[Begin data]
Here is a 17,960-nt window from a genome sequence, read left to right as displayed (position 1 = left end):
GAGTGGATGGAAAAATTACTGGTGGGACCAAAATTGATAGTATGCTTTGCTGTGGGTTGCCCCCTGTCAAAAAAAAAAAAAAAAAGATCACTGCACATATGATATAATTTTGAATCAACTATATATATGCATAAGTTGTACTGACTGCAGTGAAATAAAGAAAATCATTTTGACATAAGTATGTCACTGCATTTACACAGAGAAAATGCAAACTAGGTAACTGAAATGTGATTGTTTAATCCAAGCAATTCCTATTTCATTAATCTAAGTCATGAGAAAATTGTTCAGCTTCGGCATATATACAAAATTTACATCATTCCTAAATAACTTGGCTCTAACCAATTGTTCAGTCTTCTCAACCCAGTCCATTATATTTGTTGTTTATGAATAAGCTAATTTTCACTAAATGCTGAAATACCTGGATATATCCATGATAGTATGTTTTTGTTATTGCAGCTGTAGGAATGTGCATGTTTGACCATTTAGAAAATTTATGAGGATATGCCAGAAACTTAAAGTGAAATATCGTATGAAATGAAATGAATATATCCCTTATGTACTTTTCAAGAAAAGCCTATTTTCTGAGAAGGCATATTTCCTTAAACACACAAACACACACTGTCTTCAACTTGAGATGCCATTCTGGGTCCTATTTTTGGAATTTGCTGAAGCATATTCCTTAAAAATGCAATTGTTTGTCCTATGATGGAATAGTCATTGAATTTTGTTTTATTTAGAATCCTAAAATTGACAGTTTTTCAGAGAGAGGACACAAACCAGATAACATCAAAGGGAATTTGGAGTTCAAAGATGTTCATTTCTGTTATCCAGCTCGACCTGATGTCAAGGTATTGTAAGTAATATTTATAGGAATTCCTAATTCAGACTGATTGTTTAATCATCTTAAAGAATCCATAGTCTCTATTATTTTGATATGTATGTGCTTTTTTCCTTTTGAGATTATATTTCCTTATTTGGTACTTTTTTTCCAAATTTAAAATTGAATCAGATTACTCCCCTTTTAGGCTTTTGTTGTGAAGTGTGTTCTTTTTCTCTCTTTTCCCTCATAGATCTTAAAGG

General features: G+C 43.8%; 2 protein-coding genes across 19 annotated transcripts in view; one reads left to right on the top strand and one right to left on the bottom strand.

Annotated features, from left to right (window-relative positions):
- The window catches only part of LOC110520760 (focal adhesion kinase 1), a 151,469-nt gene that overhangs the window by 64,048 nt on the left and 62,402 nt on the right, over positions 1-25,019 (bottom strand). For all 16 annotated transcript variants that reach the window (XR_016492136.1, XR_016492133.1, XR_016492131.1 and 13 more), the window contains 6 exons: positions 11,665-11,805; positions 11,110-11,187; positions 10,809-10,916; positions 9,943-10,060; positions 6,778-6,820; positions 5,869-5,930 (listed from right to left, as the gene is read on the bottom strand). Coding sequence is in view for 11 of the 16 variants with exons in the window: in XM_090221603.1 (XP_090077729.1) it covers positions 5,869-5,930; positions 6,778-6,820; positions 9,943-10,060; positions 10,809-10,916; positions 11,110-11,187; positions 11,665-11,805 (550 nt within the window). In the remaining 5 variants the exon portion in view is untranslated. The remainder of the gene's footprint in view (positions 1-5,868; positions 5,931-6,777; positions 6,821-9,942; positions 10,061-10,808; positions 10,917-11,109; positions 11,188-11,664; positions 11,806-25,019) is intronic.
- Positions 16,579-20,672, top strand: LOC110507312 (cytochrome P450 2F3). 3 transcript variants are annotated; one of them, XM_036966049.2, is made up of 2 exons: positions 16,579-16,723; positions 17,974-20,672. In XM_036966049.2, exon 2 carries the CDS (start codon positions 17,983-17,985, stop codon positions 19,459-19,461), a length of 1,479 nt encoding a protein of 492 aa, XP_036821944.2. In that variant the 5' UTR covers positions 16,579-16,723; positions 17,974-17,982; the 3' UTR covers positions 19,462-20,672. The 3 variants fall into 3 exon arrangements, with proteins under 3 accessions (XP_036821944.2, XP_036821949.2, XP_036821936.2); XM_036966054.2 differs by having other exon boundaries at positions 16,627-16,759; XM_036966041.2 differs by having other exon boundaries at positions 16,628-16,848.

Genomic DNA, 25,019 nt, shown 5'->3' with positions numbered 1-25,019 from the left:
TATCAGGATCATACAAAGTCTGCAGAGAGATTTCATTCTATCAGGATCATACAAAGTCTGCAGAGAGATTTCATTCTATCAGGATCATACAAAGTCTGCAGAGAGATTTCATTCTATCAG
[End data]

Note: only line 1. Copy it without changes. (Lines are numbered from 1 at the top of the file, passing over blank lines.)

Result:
Here is a 17,960-nt window from a genome sequence, read left to right as displayed (position 1 = left end):